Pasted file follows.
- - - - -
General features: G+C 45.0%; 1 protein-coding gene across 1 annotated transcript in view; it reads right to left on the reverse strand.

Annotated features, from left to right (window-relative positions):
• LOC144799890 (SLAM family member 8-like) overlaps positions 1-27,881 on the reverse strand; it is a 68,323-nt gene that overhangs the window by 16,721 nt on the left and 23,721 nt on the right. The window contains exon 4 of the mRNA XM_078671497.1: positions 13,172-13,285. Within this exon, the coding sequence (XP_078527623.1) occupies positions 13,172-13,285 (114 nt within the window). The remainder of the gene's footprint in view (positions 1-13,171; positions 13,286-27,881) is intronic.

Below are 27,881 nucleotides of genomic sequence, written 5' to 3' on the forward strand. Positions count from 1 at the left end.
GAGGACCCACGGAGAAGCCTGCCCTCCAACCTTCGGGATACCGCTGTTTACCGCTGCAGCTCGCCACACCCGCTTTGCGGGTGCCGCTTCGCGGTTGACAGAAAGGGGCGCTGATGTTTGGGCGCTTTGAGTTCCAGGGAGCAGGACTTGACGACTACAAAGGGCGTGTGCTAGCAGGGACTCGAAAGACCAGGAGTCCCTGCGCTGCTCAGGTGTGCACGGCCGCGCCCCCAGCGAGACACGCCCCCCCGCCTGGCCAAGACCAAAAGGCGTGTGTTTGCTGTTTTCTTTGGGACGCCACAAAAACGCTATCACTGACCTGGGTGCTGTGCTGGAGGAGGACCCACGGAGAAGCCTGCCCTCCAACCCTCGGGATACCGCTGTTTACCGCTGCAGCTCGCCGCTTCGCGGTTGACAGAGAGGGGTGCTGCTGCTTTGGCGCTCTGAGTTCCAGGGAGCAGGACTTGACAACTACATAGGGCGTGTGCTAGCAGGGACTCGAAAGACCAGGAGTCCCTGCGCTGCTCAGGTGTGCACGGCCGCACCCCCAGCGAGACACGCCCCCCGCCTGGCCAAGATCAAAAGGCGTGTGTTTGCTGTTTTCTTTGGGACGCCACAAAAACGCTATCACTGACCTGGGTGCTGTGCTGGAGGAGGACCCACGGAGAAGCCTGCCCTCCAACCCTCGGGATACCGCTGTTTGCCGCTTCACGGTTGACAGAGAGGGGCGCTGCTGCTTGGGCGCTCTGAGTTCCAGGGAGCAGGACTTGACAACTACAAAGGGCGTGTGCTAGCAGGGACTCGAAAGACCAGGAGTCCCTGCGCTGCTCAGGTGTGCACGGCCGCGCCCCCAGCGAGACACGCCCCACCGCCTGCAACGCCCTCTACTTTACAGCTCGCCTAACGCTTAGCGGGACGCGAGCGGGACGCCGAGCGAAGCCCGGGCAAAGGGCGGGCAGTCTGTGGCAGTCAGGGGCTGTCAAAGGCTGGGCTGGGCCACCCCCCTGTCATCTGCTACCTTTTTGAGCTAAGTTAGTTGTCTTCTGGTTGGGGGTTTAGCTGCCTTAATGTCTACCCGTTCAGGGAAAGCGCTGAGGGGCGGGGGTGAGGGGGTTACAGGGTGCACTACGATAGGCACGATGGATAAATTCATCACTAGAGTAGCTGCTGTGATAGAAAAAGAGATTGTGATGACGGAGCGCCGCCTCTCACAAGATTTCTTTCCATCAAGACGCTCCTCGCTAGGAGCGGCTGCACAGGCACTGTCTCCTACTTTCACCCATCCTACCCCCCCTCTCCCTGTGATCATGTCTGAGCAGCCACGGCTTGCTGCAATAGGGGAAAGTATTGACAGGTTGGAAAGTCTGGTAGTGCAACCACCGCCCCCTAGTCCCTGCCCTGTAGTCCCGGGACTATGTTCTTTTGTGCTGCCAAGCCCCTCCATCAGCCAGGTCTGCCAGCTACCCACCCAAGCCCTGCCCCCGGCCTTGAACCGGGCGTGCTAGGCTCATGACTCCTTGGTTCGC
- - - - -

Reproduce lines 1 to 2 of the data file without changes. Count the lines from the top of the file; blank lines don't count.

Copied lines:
General features: G+C 45.0%; 1 protein-coding gene across 1 annotated transcript in view; it reads right to left on the reverse strand.

Annotated features, from left to right (window-relative positions):